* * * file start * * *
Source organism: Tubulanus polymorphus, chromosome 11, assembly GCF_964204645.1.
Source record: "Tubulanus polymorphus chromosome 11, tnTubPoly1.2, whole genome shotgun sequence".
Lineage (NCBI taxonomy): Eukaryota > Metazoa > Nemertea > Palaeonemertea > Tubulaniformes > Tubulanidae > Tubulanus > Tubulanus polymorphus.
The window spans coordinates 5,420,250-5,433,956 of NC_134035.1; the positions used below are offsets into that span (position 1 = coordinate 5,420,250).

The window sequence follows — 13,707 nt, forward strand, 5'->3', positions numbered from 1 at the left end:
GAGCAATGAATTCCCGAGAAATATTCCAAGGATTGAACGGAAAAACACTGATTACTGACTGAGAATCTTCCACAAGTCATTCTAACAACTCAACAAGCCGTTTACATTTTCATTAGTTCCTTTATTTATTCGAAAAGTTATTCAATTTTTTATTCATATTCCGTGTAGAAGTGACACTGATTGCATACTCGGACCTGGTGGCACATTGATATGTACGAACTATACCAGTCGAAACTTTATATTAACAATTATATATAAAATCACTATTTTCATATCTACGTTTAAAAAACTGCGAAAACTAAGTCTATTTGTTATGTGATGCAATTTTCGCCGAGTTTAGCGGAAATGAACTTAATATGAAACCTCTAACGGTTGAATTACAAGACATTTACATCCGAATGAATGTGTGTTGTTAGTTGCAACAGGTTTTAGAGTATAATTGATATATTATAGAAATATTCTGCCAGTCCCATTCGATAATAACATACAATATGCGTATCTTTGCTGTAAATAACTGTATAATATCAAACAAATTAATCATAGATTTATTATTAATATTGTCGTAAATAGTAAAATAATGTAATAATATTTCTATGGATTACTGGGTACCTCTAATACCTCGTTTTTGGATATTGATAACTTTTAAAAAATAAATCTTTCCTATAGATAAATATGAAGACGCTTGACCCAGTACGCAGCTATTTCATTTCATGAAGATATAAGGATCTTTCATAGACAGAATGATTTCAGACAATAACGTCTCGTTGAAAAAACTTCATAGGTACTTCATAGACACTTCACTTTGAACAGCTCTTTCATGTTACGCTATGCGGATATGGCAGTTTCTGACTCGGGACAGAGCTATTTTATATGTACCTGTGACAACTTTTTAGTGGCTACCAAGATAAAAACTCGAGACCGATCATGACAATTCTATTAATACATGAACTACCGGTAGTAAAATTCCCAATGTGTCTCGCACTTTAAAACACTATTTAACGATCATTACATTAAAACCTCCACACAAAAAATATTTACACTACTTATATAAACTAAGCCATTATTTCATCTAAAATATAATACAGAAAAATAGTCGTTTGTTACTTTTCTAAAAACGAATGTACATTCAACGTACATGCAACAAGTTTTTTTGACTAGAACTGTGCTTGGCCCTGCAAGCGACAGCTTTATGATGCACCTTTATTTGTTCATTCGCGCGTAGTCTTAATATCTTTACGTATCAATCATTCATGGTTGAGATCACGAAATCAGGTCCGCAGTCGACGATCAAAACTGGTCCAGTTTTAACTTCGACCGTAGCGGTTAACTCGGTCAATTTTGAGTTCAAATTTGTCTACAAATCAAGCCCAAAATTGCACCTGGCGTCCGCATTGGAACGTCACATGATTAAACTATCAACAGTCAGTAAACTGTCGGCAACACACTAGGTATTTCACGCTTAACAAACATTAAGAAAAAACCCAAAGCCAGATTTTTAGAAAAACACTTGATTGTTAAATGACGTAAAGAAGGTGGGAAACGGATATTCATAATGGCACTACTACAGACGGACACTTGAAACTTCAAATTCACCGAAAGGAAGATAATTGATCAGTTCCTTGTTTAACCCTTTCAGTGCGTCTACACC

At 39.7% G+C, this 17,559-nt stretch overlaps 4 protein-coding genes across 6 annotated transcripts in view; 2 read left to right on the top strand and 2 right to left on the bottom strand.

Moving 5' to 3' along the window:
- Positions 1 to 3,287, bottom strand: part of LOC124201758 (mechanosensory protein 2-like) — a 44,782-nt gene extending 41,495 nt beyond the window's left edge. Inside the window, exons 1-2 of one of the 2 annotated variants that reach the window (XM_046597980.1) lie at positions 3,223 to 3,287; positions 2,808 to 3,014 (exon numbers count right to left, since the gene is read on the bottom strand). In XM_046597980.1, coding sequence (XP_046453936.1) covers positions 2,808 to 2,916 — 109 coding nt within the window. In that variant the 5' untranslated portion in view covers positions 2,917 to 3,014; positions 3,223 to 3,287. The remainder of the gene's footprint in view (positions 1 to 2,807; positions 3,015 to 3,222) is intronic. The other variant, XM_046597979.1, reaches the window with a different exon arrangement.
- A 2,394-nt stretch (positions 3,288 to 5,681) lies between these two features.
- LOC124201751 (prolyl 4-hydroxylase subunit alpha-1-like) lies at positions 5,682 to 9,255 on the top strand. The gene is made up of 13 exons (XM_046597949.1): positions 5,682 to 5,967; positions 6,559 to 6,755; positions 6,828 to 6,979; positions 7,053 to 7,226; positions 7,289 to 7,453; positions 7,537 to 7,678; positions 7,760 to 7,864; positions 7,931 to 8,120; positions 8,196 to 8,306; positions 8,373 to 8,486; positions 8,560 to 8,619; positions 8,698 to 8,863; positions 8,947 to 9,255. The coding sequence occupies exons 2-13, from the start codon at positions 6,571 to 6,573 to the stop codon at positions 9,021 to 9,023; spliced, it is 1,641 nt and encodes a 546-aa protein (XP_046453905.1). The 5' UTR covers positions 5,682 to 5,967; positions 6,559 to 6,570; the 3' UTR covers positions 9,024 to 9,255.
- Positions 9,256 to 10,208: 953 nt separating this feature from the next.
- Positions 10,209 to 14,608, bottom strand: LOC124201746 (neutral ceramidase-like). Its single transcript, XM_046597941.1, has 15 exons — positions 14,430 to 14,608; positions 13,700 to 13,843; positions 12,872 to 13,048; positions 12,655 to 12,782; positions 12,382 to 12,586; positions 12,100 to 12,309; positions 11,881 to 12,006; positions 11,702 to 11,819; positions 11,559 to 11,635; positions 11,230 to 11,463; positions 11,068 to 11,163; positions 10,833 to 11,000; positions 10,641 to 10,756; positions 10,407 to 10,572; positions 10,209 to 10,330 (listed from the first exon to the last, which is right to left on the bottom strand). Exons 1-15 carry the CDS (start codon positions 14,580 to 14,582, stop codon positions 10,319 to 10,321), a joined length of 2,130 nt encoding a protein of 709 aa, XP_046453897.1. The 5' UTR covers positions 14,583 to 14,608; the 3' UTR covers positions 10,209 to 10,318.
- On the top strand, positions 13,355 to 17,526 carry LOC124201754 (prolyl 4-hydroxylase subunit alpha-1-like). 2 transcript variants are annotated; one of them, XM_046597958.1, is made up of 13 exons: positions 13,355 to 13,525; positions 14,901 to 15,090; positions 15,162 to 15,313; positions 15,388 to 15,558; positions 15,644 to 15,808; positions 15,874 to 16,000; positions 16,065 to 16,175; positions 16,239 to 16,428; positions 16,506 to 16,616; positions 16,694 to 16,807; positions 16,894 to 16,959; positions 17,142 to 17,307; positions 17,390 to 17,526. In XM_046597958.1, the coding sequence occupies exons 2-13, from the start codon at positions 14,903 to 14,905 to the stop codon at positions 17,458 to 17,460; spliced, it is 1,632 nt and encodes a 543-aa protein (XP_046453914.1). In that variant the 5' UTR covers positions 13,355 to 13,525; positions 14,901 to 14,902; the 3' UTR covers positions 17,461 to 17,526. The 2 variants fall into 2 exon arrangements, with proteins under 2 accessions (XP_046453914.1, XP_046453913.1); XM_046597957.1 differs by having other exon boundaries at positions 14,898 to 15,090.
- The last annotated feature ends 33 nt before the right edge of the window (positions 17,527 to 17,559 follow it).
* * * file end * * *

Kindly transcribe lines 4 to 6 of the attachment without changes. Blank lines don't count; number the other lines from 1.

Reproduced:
The window spans coordinates 5,420,250-5,433,956 of NC_134035.1; the positions used below are offsets into that span (position 1 = coordinate 5,420,250).

The window sequence follows — 13,707 nt, forward strand, 5'->3', positions numbered from 1 at the left end:
GAGCAATGAATTCCCGAGAAATATTCCAAGGATTGAACGGAAAAACACTGATTACTGACTGAGAATCTTCCACAAGTCATTCTAACAACTCAACAAGCCGTTTACATTTTCATTAGTTCCTTTATTTATTCGAAAAGTTATTCAATTTTTTATTCATATTCCGTGTAGAAGTGACACTGATTGCATACTCGGACCTGGTGGCACATTGATATGTACGAACTATACCAGTCGAAACTTTATATTAACAATTATATATAAAATCACTATTTTCATATCTACGTTTAAAAAACTGCGAAAACTAAGTCTATTTGTTATGTGATGCAATTTTCGCCGAGTTTAGCGGAAATGAACTTAATATGAAACCTCTAACGGTTGAATTACAAGACATTTACATCCGAATGAATGTGTGTTGTTAGTTGCAACAGGTTTTAGAGTATAATTGATATATTATAGAAATATTCTGCCAGTCCCATTCGATAATAACATACAATATGCGTATCTTTGCTGTAAATAACTGTATAATATCAAACAAATTAATCATAGATTTATTATTAATATTGTCGTAAATAGTAAAATAATGTAATAATATTTCTATGGATTACTGGGTACCTCTAATACCTCGTTTTTGGATATTGATAACTTTTAAAAAATAAATCTTTCCTATAGATAAATATGAAGACGCTTGACCCAGTACGCAGCTATTTCATTTCATGAAGATATAAGGATCTTTCATAGACAGAATGATTTCAGACAATAACGTCTCGTTGAAAAAACTTCATAGGTACTTCATAGACACTTCACTTTGAACAGCTCTTTCATGTTACGCTATGCGGATATGGCAGTTTCTGACTCGGGACAGAGCTATTTTATATGTACCTGTGACAACTTTTTAGTGGCTACCAAGATAAAAACTCGAGACCGATCATGACAATTCTATTAATACATGAACTACCGGTAGTAAAATTCCCAATGTGTCTCGCACTTTAAAACACTATTTAACGATCATTACATTAAAACCTCCACACAAAAAATATTTACACTACTTATATAAACTAAGCCATTATTTCATCTAAAATATAATACAGAAAAATAGTCGTTTGTTACTTTTCTAAAAACGAATGTACATTCAACGTACATGCAACAAGTTTTTTTGACTAGAACTGTGCTTGGCCCTGCAAGCGACAGCTTTATGATGCACCTTTATTTGTTCATTCGCGCGTAGTCTTAATATCTTTACGTATCAATCATTCATGGTTGAGATCACGAAATCAGGTCCGCAGTCGACGATCAAAACTGGTCCAGTTTTAACTTCGACCGTAGCGGTTAACTCGGTCAATTTTGAGTTCAAATTTGTCTACAAATCAAGCCCAAAATTGCACCTGGCGTCCGCATTGGAACGTCACATGATTAAACTATCAACAGTCAGTAAACTGTCGGCAACACACTAGGTATTTCACGCTTAACAAACATTAAGAAAAAACCCAAAGCCAGATTTTTAGAAAAACACTTGATTGTTAAATGACGTAAAGAAGGTGGGAAACGGATATTCATAATGGCACTACTACAGACGGACACTTGAAACTTCAAATTCACCGAAAGGAAGATAATTGATCAGTTCCTTGTTTAACCCTTTCAGTGCGTCTACACC